On the fine morning of May 16, Indian Football Team captain Sunil Chhetri shocked everyone by announcing on his Instagram handle that the upcoming FIFA World Cup qualifier against Kuwait would be his final game in an Indian jersey.

In a recent interview with FIFA, Chhetri reflected on his career and shared his plans as he prepares to retire from his illustrious international journey. His thoughts not only showcase his passion and dedication to the game but also offer a glimpse into his future aspirations and the legacy he leaves behind.

Known for his disciplined approach to life, Chhetri humorously mentioned one of the first things he plans to do post-retirement:

“Food. Oh man, when I retire, I’m going to smash all of them! I’m quite regimental in the way I eat but I’m just going to let it go for five to ten days. I’m going for everything but especially the Indian dish of Aloo Paratha (a kind of flatbread stuffed with a potato filling),” Chhetri told FIFA.com

A well-deserved break and indulgence in his favourite foods are on his mind as he steps away from the international stage, where he has been a stalwart for many years.

Also Read: The prolific career of Sunil Chhetri: A look back at his most successful years 

Reflecting on his decision to retire, Chhetri explained how he came to this pivotal moment: “I think it was a month after the last [World Cup qualifier] we played against Afghanistan, it started with a feeling, an instinct. Then I worked backwards towards it, why I’m feeling it and things like that. Eventually, it took me a month to come to the conclusion that this is it. This is the time that I should leave.

“In the build-up to that, a lot of things came into my mind. I think it’s time for a new era of Indian football to start and I think the No. 9 position should be open for the younger ones to come and make a claim for. That was one very important reason,” he added.

The 39-year-old, who earned his 150th international cap in his final game against Afghanistan, felt it was the right time to hang up his boots. Chhetri also considered his personal circumstances when making this challenging decision.

“Second, the place where I am in my life right now was the reason why I also thought it was the right time. I kept this feeling for a month, it’s not easy because the kid inside me always wants to keep playing. So that was a real fight and I still go through it sometimes but I think the sane head, the mature one that is inside me, told me that this is it,” he remarked.

Chhetri’s reflections highlight the internal struggle and thoughtful consideration that led to his decision. The decision was ultimately a balancing act between his enduring passion for the game and the recognition that it was time to step back and allow younger talent to shine on the international stage.

Looking back on his remarkable career, Chhetri shared his pride not just in his achievements but in the hard work that made them possible. With 94 goals, he is currently the third-highest active goalscorer behind the two footballing legends, Cristiano Ronaldo and Lionel Messi.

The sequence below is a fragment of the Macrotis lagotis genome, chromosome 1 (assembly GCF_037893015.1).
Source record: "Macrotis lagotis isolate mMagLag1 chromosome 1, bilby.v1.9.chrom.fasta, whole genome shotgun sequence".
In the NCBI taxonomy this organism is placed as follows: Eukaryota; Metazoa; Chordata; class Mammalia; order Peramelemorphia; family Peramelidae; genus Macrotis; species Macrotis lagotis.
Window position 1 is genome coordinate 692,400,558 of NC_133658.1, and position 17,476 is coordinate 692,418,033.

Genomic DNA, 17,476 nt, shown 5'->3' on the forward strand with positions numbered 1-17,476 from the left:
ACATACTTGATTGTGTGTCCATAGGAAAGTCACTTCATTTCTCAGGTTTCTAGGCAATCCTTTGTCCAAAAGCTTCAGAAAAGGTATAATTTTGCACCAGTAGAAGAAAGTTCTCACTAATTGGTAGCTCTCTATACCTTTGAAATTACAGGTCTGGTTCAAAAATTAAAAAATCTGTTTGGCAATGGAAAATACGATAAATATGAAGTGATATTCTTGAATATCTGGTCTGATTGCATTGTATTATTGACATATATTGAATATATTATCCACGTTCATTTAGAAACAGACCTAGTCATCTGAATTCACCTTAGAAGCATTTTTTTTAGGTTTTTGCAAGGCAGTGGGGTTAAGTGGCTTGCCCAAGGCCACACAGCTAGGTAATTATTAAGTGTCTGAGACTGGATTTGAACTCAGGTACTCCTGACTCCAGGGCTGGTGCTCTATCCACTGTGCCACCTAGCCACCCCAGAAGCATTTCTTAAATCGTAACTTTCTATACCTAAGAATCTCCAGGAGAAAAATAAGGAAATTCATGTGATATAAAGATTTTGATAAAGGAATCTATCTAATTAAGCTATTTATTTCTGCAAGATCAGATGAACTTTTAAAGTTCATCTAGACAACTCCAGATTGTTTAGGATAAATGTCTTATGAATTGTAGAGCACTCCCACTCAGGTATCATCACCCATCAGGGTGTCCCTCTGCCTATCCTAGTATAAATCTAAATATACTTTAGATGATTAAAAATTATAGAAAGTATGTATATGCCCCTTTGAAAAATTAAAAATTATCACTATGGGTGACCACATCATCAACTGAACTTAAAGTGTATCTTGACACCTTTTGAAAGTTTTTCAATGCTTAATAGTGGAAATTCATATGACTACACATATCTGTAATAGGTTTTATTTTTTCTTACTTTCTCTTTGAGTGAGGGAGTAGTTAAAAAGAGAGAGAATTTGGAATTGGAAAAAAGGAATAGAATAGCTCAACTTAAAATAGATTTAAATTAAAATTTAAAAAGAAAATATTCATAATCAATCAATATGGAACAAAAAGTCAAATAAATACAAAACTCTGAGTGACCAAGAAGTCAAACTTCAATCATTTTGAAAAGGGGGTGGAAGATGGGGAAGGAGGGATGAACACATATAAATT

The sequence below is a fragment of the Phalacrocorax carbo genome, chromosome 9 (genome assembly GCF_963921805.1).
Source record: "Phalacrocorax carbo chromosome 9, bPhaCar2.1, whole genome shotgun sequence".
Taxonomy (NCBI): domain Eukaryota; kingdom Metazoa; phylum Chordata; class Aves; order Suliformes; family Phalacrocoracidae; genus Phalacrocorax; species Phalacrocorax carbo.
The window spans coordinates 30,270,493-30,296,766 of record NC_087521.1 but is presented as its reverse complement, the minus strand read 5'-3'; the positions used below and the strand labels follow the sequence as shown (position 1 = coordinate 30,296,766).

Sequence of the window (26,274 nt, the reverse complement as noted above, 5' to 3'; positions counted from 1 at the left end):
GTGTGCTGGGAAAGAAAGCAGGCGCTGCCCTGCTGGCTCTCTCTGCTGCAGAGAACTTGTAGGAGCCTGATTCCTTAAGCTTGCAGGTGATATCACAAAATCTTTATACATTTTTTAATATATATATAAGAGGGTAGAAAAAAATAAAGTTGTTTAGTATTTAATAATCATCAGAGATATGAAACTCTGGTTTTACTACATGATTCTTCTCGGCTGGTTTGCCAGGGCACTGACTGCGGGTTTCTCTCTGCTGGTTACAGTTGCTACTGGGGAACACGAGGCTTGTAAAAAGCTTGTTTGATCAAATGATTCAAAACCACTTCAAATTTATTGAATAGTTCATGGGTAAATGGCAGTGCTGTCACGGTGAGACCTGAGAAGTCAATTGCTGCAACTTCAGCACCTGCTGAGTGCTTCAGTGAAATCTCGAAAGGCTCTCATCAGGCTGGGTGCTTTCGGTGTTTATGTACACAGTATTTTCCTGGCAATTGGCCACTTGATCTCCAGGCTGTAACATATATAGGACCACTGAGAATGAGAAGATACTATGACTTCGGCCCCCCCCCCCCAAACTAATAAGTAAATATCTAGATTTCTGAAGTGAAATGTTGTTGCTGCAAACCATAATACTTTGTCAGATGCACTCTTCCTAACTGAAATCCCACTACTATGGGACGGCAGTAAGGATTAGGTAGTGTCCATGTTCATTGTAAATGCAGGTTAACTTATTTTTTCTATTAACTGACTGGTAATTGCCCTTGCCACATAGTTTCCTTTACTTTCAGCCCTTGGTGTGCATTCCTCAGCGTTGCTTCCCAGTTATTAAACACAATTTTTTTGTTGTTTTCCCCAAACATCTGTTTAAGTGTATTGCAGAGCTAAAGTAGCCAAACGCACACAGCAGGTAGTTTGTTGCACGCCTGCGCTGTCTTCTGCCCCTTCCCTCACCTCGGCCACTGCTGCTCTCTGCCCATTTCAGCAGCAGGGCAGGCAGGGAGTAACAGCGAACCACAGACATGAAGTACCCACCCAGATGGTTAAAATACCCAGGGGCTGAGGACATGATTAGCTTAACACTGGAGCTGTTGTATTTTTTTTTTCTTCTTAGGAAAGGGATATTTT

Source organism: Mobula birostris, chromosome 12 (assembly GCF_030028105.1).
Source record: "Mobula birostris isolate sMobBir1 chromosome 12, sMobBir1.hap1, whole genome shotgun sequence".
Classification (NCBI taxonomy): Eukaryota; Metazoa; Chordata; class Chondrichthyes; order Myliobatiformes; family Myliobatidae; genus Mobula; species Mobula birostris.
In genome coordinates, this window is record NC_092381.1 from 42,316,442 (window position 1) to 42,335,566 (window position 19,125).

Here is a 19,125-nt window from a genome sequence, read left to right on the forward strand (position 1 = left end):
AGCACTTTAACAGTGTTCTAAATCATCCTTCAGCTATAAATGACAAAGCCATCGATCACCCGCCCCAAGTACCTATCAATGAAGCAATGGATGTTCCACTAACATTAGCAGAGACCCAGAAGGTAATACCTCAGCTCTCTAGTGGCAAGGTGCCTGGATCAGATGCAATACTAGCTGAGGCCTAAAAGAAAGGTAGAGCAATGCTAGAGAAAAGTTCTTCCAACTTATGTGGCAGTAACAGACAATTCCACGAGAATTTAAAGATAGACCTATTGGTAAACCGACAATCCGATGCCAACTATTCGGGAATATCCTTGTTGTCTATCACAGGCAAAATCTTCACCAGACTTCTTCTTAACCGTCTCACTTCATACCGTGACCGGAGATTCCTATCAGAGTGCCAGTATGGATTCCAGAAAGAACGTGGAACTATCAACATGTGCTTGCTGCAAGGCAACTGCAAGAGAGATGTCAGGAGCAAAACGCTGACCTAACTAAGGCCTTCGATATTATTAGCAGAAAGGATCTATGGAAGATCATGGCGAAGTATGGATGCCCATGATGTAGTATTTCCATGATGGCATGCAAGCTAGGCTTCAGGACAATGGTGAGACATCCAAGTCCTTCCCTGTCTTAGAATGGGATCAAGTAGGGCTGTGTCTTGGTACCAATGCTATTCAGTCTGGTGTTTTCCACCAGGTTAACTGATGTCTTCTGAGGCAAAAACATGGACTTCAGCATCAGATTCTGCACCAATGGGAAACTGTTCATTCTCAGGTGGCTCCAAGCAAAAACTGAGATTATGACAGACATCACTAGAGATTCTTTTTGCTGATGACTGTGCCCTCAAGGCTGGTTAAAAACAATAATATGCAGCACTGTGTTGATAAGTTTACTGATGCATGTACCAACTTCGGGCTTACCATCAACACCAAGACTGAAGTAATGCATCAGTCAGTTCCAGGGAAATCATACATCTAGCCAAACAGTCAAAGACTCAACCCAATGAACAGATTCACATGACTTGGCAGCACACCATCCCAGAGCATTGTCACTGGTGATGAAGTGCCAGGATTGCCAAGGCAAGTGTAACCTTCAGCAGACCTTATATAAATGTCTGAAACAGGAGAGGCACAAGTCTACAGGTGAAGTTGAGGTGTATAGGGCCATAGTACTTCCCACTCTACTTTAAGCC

“When you play for 19 or 20 years you realise that there is no comparison [between me and some of those others]. I’m also a huge fan of both Messi and Ronaldo, I get motivated by both of them and I’m just happy that I could score goals for my country.

“I’m happier though that I’ve played 150 games for my country. There aren’t many who have done that and that’s something that nobody can take away from me. Playing 150 games, that longevity is something that I’m really proud of,” Chhetri added.

His dedication to hard work and discipline serves as an inspiration for future generations of footballers. As he prepares to leave the field for the last time, Chhetri expresses his hopes for the future of Indian football and the new generation of players.

“Firstly, I’m not sure my wife will like that idea! My wife’s father [Subrata Bhattacharya] is a former international and played football all his life, so my wife has already gone through a lot of emotional damage and distress. I’m not sure whether she will like it if our son also plays!"

“Of course even if my son is not there, with our next generation I can only see our country being better, I’ve got no doubt about it. The path and the journey will be difficult and how fast we reach our goals depends on all of us collectively coming together."

Chhetri also spoke about the realistic targets set by the team and the challenges of improving their rankings:

“The way we talk about it in the dressing room is that we are somewhere around 16-20 in terms of rankings in Asia. To go from 16 to 10 is going to be very difficult, there are some really strong teams, but that is the realistic target we have.

“As soon as we reach the top ten in Asia and we stay there, then you will see us rubbing shoulders with the likes of South Korea, Japan, Australia, Uzbekistan, Iran, Iraq, Qatar and then the answer will be very clear for everyone to see. Then I will not be asked this question because, right now, I don’t even know the right answer. But I do know what our targets are."

Chhetri’s vision for Indian football highlights its potential for growth and the collective effort required to achieve it.

“Our targets are to reach the top ten in Asia and stay there. It’s going to be eight-and-a-half teams from the next World Cup and that gives more hope and dreams to teams like us. But only when we reach the top ten in Asia and stay there can we reach that level,” Chhetri signed off.